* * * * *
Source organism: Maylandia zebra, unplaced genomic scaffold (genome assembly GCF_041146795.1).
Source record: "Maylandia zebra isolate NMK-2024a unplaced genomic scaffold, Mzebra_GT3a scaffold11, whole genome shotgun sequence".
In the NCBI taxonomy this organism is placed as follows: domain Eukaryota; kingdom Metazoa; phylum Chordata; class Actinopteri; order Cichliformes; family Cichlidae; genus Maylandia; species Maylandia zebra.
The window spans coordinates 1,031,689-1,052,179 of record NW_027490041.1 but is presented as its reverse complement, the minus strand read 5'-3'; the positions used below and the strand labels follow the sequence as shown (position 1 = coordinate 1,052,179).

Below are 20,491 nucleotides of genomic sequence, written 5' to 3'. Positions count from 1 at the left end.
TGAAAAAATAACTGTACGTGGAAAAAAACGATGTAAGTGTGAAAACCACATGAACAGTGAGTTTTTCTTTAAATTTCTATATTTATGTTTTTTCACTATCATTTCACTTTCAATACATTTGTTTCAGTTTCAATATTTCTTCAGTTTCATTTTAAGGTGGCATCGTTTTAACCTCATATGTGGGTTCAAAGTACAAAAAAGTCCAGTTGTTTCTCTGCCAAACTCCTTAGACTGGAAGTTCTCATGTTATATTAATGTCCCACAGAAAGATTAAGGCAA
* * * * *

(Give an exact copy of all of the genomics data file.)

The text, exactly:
Source organism: Maylandia zebra, unplaced genomic scaffold (genome assembly GCF_041146795.1).
Source record: "Maylandia zebra isolate NMK-2024a unplaced genomic scaffold, Mzebra_GT3a scaffold11, whole genome shotgun sequence".
In the NCBI taxonomy this organism is placed as follows: domain Eukaryota; kingdom Metazoa; phylum Chordata; class Actinopteri; order Cichliformes; family Cichlidae; genus Maylandia; species Maylandia zebra.
The window spans coordinates 1,031,689-1,052,179 of record NW_027490041.1 but is presented as its reverse complement, the minus strand read 5'-3'; the positions used below and the strand labels follow the sequence as shown (position 1 = coordinate 1,052,179).

Below are 20,491 nucleotides of genomic sequence, written 5' to 3'. Positions count from 1 at the left end.
TGAAAAAATAACTGTACGTGGAAAAAAACGATGTAAGTGTGAAAACCACATGAACAGTGAGTTTTTCTTTAAATTTCTATATTTATGTTTTTTCACTATCATTTCACTTTCAATACATTTGTTTCAGTTTCAATATTTCTTCAGTTTCATTTTAAGGTGGCATCGTTTTAACCTCATATGTGGGTTCAAAGTACAAAAAAGTCCAGTTGTTTCTCTGCCAAACTCCTTAGACTGGAAGTTCTCATGTTATATTAATGTCCCACAGAAAGATTAAGGCAA